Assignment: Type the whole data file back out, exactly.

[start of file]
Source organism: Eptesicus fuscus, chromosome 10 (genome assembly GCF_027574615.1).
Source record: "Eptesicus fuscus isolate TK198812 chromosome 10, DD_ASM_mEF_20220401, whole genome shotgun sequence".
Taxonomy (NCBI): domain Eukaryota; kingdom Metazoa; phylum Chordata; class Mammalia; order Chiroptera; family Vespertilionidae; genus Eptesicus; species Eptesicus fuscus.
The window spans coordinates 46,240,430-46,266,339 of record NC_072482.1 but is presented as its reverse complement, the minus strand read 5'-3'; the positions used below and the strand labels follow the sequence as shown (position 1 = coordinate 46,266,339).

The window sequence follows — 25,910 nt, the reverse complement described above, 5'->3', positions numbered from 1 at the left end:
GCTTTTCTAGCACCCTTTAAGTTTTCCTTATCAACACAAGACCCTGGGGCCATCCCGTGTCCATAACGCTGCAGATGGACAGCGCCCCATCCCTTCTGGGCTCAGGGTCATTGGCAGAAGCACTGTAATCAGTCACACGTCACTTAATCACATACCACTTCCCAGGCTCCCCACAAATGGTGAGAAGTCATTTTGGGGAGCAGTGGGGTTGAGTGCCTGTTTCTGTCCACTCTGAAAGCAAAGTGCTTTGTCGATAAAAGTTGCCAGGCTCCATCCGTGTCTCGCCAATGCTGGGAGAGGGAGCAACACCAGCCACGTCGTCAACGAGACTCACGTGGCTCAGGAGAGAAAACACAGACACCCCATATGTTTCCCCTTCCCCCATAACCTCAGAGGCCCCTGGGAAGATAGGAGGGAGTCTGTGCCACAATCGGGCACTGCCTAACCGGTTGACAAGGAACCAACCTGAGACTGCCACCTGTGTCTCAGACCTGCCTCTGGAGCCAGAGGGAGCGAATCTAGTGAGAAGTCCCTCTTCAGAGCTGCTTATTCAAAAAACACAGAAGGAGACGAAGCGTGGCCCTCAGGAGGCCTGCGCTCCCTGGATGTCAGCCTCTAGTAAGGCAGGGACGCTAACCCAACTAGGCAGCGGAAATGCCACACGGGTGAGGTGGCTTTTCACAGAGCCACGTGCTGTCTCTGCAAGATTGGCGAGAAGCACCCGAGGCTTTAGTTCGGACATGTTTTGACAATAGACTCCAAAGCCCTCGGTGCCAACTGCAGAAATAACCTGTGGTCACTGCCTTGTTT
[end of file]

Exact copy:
Source organism: Eptesicus fuscus, chromosome 10 (genome assembly GCF_027574615.1).
Source record: "Eptesicus fuscus isolate TK198812 chromosome 10, DD_ASM_mEF_20220401, whole genome shotgun sequence".
Taxonomy (NCBI): domain Eukaryota; kingdom Metazoa; phylum Chordata; class Mammalia; order Chiroptera; family Vespertilionidae; genus Eptesicus; species Eptesicus fuscus.
The window spans coordinates 46,240,430-46,266,339 of record NC_072482.1 but is presented as its reverse complement, the minus strand read 5'-3'; the positions used below and the strand labels follow the sequence as shown (position 1 = coordinate 46,266,339).

The window sequence follows — 25,910 nt, the reverse complement described above, 5'->3', positions numbered from 1 at the left end:
GCTTTTCTAGCACCCTTTAAGTTTTCCTTATCAACACAAGACCCTGGGGCCATCCCGTGTCCATAACGCTGCAGATGGACAGCGCCCCATCCCTTCTGGGCTCAGGGTCATTGGCAGAAGCACTGTAATCAGTCACACGTCACTTAATCACATACCACTTCCCAGGCTCCCCACAAATGGTGAGAAGTCATTTTGGGGAGCAGTGGGGTTGAGTGCCTGTTTCTGTCCACTCTGAAAGCAAAGTGCTTTGTCGATAAAAGTTGCCAGGCTCCATCCGTGTCTCGCCAATGCTGGGAGAGGGAGCAACACCAGCCACGTCGTCAACGAGACTCACGTGGCTCAGGAGAGAAAACACAGACACCCCATATGTTTCCCCTTCCCCCATAACCTCAGAGGCCCCTGGGAAGATAGGAGGGAGTCTGTGCCACAATCGGGCACTGCCTAACCGGTTGACAAGGAACCAACCTGAGACTGCCACCTGTGTCTCAGACCTGCCTCTGGAGCCAGAGGGAGCGAATCTAGTGAGAAGTCCCTCTTCAGAGCTGCTTATTCAAAAAACACAGAAGGAGACGAAGCGTGGCCCTCAGGAGGCCTGCGCTCCCTGGATGTCAGCCTCTAGTAAGGCAGGGACGCTAACCCAACTAGGCAGCGGAAATGCCACACGGGTGAGGTGGCTTTTCACAGAGCCACGTGCTGTCTCTGCAAGATTGGCGAGAAGCACCCGAGGCTTTAGTTCGGACATGTTTTGACAATAGACTCCAAAGCCCTCGGTGCCAACTGCAGAAATAACCTGTGGTCACTGCCTTGTTT